SABC News - Southern hemispheres largest mosque to be opened in SA:Wednesday 3 October 2012

Southern hemisphere's largest mosque to be opened in SA

Wednesday 3 October 2012 18:25

Hasina Gori

   The structure boasts four minarets that surround a wide dome, and twenty-four smaller domes adorn the boarding rooms and courtyard

The structure boasts four minarets that surround a wide dome, and twenty-four smaller domes adorn the boarding rooms and courtyard(Hasina Gori )

The largest mosque in the Southern Hemisphere, the Nizamiye Turkish Mosque and complex, will officially be opened tomorrow in Midrand, Johannesburg.

President Jacob Zuma and Gauteng Premier, Nomvula Mokonyane, will be among those who will be attending the opening of the grand mosque standing at the corner of Le Roux Avenue and Old Pretoria Road in Halfway House.

The brainchild of Turkish businessman, Ali Katircioglu or as he is fondly known as “Uncle Ali”, has added a touch of Turkey to the South African skyline.

The 75-year old Turkish national had dreamt of building a place of prayer in the US but ended up creating the Turkish delight in Africa.
The mosque is surrounded by a community complex, which includes a SAMA school (a private school centered on an Islamic ethos), boarding facilities, shopping complex, and a clinic which was inspired by Uncle Ali’s visit to former president Nelson Mandela.

According to Project manager, Orhan Telick, the non-profit clinic has already being constructed and will be operational mid next year.
The shopping complex opens next month with ten store varying from clothing, Turkish rugs to a barber and even a restaurant known for its Turkish cuisine.

The grand mosque and complex was funded by Uncle Ali, with an estimated cost of R210 million rand.

The SAMA school opened its doors for Grade R to three this year as well as for Grade eight learners. The private school follows an Islamic ethos and most learners are funded by bursaries.  Next year it hopes to have all grades.

Telik says the complex also has a playground and ladies facilities which allows the space to be frequented by the entire family.

The grand mosque and complex was funded by Uncle Ali, with an estimated cost of R210 million rand. "He has turned away all donors, telling them to contribute to the running of the facilities, such as bursaries for the students, instead," said Mehmet Naci, deputy principal of Sama Boys’ School.

According to Telik the complex will be handed over to a South African charity, Fountain Education Trust, who will run it once it is completed.

A turkish delight in the Midrand (photo courtesy Hasina Gori)

Architectural features
The towering minarets of the mosque are visible as one drives on the Pretoria highway, guiding one to its grand complex.

Driving into the complex, one has a feeling of being transported to the Ottoman Era. The mosque lies in the centre of the 52ha complex, and is based on the Selimiye Mosque in Edime, Turkey.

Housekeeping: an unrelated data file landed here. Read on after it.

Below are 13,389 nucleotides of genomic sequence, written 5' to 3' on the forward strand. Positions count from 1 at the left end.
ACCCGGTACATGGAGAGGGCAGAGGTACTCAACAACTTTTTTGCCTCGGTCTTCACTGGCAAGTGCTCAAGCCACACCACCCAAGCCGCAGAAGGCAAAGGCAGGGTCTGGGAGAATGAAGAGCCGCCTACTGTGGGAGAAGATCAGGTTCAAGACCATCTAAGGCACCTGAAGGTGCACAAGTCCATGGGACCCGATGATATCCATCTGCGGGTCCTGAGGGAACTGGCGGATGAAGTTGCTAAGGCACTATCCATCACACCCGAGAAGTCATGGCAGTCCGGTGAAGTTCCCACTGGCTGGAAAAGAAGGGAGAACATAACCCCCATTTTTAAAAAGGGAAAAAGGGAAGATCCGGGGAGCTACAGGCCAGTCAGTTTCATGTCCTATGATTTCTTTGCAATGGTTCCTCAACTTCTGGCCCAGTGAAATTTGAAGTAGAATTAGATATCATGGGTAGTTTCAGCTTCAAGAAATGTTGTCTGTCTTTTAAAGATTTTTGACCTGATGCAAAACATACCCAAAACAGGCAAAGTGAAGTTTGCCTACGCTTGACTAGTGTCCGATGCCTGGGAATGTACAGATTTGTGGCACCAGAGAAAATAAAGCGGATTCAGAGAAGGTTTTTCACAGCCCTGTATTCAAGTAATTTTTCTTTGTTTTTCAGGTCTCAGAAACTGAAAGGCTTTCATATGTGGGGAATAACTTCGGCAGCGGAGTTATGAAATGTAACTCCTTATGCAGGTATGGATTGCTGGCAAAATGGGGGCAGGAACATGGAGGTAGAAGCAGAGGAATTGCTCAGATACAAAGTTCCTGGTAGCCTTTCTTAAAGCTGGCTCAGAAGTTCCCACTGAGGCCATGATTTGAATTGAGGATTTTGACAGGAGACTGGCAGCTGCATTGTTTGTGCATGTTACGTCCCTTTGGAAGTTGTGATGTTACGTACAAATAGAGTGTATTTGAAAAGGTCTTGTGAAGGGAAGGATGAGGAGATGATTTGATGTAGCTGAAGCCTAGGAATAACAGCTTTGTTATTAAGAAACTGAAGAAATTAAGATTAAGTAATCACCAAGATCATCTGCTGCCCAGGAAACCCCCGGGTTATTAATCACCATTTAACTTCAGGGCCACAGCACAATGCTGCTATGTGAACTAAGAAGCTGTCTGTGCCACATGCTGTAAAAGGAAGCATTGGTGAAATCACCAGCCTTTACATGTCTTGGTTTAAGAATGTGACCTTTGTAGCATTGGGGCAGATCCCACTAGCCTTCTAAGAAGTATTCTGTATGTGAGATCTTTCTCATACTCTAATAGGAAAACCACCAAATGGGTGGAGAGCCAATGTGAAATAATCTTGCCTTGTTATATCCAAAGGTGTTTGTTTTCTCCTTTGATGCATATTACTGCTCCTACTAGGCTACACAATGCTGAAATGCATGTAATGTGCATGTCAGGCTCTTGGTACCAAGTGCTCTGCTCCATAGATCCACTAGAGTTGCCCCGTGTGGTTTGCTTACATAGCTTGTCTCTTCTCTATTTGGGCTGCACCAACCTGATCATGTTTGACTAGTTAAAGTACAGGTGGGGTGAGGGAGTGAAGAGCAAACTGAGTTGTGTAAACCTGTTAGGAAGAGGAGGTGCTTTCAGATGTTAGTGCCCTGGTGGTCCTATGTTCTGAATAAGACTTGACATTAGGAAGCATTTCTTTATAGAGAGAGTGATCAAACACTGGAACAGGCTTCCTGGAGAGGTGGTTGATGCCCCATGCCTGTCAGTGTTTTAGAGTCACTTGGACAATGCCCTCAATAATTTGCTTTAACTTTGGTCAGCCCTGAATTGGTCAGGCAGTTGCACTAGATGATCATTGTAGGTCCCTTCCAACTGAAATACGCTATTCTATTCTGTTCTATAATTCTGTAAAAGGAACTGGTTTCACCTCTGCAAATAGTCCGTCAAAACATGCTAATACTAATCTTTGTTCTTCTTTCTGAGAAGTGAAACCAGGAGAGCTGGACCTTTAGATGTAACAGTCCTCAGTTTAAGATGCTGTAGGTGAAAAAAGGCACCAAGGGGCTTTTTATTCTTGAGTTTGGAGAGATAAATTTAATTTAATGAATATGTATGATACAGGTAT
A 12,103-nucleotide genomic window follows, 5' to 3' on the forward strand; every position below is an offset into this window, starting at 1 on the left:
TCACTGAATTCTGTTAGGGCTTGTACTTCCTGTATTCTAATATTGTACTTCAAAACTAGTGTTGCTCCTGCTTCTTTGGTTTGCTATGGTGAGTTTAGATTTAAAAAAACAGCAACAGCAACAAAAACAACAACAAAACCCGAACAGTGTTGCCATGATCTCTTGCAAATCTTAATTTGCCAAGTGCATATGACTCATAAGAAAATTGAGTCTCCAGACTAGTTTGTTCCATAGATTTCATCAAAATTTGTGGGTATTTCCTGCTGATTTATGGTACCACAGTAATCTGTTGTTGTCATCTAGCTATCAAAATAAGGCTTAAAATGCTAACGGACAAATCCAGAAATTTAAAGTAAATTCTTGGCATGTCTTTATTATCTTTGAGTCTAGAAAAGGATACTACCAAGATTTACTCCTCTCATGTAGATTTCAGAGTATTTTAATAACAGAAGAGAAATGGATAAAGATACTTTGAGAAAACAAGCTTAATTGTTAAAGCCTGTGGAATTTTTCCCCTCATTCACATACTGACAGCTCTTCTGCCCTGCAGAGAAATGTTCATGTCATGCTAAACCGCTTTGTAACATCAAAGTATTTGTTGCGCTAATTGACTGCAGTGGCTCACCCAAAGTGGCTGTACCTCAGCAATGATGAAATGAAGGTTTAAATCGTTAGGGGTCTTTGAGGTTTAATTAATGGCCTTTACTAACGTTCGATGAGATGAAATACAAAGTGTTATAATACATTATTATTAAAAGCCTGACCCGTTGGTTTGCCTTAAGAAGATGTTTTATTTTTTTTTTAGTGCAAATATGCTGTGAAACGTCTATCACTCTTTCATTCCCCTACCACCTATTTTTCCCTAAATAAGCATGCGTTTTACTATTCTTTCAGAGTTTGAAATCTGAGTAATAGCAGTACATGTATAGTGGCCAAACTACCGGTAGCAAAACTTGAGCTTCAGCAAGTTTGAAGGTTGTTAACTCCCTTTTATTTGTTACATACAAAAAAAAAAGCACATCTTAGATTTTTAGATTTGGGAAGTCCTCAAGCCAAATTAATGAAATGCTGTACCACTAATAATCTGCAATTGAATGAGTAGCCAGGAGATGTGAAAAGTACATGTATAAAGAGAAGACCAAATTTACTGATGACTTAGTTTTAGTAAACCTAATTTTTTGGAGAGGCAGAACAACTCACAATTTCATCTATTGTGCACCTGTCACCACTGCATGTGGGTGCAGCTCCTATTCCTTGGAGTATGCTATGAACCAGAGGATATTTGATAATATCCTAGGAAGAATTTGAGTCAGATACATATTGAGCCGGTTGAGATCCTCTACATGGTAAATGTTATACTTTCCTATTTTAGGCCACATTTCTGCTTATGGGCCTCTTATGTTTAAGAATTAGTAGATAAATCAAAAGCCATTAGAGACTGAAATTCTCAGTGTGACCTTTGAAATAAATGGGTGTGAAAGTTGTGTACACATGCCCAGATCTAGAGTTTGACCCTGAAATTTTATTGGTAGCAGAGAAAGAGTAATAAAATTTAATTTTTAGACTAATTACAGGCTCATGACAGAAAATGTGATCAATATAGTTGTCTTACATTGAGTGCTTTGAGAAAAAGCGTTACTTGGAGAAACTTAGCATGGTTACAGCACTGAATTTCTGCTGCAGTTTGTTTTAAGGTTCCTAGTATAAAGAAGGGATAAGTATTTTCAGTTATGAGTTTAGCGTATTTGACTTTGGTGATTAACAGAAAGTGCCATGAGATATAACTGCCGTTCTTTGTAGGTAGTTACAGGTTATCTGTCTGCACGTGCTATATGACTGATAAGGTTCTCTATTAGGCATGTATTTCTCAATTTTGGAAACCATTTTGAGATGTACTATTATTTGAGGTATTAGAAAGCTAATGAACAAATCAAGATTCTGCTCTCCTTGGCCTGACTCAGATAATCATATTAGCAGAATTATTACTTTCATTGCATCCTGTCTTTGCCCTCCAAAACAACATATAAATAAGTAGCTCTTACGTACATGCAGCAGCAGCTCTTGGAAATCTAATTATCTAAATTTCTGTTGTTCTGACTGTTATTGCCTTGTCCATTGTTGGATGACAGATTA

The structure boasts four minarets that surround a wide dome. Twenty-four smaller domes adorn the boarding rooms and courtyard. The structure of the mosque was made from handmade natural stone imported from its motherland.

The interior of the mosque is a visual feast, showcasing its Turkish descent.  It boasts hand-painted tiles on the wall, ornate flowers flow from wall to carpet, creating a central symmetry throughout the building.

The detail in the architecture and design can be seen in the ceiling which is covered by intricately gold painted Quraanic verses calligraphy. At the center of the outdoor plaza lies a small ablution area where worshipers can wash before salaah (prayers).

Though only officially opening tomorrow, five daily prayers are held there and Friday prayers see it filled to the brim, with extra carpets having to be laid out.  The mosque can accommodate 6000 worshipers.

The interior of the Nizamiye Mosque pays homage to its Turkish influence, with handpainted tiles, ornate flowers and plush carpets.(Photo courtesy: Hasina Gori)

Everyone is welcome
Telick, says since the unofficial opening earlier this year, the mosque has had many visitors from across the country and the world. He says many have followed the minarets and come out of curiosity to view the building.

The building has two storeys to enable men and women to pray separately.

Maimoonah Moola, who attended Friday prayers while holidaying in the city, described the mosque as a calm, serene space that welcomed families. She, like many others, who visited the complex, were in awe of the architecture.

Moola says the complex is an educational hub that caters for once religious and spiritual needs.

Another visitor from out of the province, Sumayyah Kadwa Motala, says she felt like she had left South Africa when she entered the mosque.

Johannesburg resident Aslam Bulbulia who has visited the prayer place on several occasions sees the space as a symbol of the changing face of the religion in the country.

He feels the mosque will “encourage diversity and provide room for a fuller expression of different views within the religion.”

One does not have to be of Islamic faith to visit the mosque. According to Katircioglu, "We want everyone to feel welcome and visit. You can wear what you want, look how you want but we all have the same heart."

Video courtesy of Ask Nanima

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